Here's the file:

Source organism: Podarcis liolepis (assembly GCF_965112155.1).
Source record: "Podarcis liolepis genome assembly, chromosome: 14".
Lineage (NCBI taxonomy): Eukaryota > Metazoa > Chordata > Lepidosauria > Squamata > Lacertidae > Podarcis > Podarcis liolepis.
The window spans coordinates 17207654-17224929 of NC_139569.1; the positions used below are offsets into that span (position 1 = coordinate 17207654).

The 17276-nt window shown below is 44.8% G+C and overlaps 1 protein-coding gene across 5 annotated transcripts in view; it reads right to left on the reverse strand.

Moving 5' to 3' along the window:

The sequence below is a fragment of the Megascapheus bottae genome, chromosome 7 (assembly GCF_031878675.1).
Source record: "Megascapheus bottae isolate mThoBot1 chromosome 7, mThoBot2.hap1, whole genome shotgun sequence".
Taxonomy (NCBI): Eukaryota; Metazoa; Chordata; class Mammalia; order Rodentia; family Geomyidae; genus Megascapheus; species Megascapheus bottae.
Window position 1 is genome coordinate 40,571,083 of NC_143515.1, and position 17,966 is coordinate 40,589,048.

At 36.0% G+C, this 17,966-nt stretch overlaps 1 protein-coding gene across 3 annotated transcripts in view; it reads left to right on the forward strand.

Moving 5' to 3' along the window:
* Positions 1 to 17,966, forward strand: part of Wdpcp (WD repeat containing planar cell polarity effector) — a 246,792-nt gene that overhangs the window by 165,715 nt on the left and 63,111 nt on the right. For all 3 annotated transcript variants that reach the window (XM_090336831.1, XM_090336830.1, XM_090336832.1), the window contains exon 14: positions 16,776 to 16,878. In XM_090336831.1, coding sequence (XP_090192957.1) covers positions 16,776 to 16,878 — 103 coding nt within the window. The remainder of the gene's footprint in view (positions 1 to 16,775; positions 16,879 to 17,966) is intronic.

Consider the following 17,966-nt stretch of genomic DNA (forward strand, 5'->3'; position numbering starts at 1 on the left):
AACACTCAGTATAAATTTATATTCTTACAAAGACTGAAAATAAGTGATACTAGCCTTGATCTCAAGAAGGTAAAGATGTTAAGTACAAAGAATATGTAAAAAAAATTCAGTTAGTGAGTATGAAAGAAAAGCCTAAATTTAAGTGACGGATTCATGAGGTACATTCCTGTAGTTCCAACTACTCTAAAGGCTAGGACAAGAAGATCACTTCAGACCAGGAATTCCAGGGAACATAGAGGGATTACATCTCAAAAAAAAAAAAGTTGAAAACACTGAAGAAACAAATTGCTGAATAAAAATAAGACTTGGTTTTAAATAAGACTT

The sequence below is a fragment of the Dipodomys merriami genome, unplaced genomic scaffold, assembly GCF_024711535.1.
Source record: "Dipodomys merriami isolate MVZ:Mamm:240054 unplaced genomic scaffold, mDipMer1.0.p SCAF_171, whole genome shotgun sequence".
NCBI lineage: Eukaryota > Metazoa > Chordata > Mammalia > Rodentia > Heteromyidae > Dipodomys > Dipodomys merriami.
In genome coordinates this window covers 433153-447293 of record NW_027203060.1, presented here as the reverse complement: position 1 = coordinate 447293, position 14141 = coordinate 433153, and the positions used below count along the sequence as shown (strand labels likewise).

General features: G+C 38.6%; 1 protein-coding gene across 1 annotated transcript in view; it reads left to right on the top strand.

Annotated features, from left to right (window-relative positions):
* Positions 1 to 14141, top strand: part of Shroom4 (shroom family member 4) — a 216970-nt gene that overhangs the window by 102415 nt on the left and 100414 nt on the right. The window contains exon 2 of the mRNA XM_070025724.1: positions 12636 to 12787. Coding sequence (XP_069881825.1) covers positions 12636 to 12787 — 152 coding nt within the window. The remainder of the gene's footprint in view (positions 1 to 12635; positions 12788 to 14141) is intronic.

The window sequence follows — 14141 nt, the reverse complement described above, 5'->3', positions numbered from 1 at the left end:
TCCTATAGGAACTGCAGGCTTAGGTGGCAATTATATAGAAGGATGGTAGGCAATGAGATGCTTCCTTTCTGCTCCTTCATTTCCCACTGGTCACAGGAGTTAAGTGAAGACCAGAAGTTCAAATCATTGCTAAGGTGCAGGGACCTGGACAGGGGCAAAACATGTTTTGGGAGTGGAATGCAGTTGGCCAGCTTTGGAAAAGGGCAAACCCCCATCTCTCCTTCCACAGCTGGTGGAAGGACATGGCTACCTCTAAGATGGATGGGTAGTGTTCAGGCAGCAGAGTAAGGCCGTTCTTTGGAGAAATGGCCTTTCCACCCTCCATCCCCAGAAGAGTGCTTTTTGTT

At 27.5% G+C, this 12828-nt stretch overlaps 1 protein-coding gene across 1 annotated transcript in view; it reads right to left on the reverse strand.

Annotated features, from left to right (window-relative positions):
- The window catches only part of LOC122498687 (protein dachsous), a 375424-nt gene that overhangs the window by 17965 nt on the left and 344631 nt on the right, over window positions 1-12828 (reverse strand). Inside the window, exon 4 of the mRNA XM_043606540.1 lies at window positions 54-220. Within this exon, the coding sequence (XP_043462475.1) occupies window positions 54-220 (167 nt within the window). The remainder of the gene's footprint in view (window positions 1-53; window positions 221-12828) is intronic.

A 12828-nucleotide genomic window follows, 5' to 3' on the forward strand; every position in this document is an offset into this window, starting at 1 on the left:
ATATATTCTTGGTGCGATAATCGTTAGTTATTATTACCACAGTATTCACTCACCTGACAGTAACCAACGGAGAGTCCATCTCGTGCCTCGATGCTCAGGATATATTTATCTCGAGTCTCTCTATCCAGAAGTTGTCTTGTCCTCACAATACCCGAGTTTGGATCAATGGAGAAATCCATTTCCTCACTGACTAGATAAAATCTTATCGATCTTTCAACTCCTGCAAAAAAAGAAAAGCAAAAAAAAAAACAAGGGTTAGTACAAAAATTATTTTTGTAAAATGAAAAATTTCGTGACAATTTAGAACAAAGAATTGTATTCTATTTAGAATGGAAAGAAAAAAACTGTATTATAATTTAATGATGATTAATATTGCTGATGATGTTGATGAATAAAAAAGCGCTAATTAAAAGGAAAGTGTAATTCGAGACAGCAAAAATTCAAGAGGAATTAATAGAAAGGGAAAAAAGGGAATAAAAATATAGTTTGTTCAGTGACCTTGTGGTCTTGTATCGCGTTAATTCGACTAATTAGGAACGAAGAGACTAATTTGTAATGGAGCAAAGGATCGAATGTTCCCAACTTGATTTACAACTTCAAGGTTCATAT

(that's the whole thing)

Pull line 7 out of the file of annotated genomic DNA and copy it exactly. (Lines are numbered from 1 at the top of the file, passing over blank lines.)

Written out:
The sequence below is a fragment of the Megascapheus bottae genome, chromosome 7 (assembly GCF_031878675.1).